Canadian tour operator G Adventures introduced a brand for 2013 called Local Living, a portfolio of 23 tours during which travelers will stay in a farmhouse or with a family so they can live, cook and explore locally. The new Local Living tours for 2013 will take place in Europe; Marrakech, Morocco; Cape Town, South Africa; Mongolia; and Ecuador, among other destinations.
Globus is embracing the trend, too, having added local experiences to all its Europe tours for 2013.
Some examples of this feature, called Local Favorites, include staying in a French chateau on the Normandy, Brittany & Chateau Country itinerary; a farewell dinner at a Sicilian farmhouse on the Highlights of Sicily and Southern Italy tour; and hitting golf balls at the St. Andrews Golf Centre during the Bonnie Scotland tour.
Similarly, Trafalgar has already infused many of its itineraries with Insider Highlights, more up-close-and-personal experiences for travelers, such as the opportunity to dine with families or to be accompanied by an expert in a relevant field of study. Luxury within reach
For the first time in its 50-year history, luxury operator Abercrombie & Kent introduced a lower-priced product line for 2013 called Connections by A&K, signaling an emerging space in the tour market for the aspirational luxury traveler.
The Connections tours, a collection of 17 programs in 22 countries, are priced 30% less than a typical A&K small-group journey. They are being targeted at travelers who don't necessarily need to stay in the world's most exclusive hotels but still clamor for a high-quality and engaging travel experience.
A&K has already reported a robust response to the Connections launch, which came on the heels of another upscale operator introducing a similar lower-priced product earlier in 2012.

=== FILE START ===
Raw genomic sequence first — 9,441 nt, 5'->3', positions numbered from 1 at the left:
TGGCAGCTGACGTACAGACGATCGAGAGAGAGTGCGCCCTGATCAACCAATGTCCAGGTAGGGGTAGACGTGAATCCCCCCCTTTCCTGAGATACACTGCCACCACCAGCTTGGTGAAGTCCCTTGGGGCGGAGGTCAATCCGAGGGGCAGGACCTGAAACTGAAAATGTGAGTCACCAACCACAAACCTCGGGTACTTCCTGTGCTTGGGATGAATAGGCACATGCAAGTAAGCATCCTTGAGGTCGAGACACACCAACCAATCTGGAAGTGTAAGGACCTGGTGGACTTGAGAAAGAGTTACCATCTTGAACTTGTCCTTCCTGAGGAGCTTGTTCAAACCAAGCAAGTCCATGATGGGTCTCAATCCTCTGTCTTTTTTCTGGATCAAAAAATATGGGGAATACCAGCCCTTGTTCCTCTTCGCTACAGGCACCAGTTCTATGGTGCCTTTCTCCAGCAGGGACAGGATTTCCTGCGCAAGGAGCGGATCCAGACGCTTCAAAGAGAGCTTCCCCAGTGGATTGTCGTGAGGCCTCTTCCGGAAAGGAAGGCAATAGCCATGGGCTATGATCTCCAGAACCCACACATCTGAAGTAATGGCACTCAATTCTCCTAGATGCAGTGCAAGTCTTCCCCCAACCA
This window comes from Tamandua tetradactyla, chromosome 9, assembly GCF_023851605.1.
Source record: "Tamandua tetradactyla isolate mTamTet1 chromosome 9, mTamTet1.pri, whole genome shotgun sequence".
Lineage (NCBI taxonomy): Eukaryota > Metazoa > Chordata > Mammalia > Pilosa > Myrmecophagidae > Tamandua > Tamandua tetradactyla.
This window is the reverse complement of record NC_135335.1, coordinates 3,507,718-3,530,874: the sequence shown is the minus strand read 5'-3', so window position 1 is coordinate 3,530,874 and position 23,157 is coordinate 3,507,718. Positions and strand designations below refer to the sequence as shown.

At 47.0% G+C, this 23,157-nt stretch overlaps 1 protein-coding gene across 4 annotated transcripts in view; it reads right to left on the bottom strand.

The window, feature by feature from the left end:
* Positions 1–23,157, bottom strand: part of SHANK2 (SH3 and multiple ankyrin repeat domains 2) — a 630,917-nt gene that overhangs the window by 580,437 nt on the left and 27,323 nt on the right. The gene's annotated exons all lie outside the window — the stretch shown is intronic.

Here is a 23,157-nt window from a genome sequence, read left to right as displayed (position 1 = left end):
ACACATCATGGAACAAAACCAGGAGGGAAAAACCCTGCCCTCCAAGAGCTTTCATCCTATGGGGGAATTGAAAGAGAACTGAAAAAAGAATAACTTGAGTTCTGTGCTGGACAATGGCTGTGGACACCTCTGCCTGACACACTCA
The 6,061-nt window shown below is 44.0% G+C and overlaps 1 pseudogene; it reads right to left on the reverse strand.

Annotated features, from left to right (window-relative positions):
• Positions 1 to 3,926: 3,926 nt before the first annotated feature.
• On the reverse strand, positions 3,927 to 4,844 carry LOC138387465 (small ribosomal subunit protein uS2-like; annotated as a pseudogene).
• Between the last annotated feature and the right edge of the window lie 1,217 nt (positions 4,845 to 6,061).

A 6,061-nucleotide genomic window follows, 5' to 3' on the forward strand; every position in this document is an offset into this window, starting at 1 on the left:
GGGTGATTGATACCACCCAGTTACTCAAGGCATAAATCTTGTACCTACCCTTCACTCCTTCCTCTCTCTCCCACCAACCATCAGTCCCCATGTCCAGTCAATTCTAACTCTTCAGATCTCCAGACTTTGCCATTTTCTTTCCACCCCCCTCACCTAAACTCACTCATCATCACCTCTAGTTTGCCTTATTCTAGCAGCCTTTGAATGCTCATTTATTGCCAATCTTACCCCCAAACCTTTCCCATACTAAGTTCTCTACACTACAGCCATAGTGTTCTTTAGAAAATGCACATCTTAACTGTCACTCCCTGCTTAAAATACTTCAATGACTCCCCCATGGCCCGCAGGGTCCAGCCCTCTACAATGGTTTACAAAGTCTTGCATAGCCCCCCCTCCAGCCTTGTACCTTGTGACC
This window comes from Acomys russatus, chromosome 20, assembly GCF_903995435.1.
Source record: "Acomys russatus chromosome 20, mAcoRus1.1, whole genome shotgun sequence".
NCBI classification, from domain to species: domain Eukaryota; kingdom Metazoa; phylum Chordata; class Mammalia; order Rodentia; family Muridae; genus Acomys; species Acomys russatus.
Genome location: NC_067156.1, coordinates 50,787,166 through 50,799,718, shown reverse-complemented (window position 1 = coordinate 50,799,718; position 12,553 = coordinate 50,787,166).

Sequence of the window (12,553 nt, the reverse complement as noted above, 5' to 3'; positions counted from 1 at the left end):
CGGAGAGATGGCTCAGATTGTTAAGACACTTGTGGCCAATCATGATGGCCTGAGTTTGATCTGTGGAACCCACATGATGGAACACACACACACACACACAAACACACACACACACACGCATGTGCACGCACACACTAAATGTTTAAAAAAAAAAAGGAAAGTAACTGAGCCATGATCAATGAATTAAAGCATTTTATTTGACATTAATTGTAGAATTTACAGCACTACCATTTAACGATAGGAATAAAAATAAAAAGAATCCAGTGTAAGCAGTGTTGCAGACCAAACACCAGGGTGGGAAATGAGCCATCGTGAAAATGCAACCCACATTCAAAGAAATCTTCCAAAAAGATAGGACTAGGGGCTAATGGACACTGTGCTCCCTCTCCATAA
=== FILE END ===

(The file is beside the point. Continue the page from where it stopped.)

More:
Butterfield & Robinson, which specialized in high-end biking and walking tours, now offers a small collection of Bistro trips, a lower-priced version of the company's standard offering.
Butterfield & Robinson has noted that the Bistro product is not just about the price point but about the ability to experiment with interesting and unique properties, as opposed to being restricted to five-star property locations.
"These are those who are looking for authenticity over elegance," Keith Baron, senior vice president for strategic growth and development for A&K, said of the Connections line.
Kristi Jones, who recently retired as president and COO of Virtuoso, said in August that the launch of Connections speaks to two major trends in luxury travel heading into 2013.
"The first is the expanding definition of luxury, which is now about authentic experiences as much as elegance and thread-count," she said. "The second trend realized in this launch is a generation of younger, global travelers. A&K is looking to attract this new client, one who may not have been their previous target audience." U.S. still going strong
Operators have continued to beef up their domestic programs for 2013, as demand for the U.S. seems to be a perpetual bright spot. The country's renewed thirst for domestic travel over the last few years gave Amtrak Vacations the confidence to significantly increase its capacity and product offerings for 2013.
For 2013, Amtrak Vacations has more than doubled the number of departure dates for its escorted rail journeys and is offering triple the amount of product for its independent packages. The company has added about 20% more product to its rail getaways, which are individual city trips, and has introduced a new partnership with Celebrity Cruises for two rail-and-sail itineraries.
Meanwhile, Trafalgar's 2013 U.S. and Canada program has 10 more itineraries than 2012, with just over 20% more departures in 2013.
According to global CEO of Trafalgar, Gavin Tollman, the popularity of traveling in the U.S. is in part due to the value proposition as well as to growing interest in America's historical cities and its wealth of national parks. Follow Michelle Baran on Twitter @mbtravelweekly.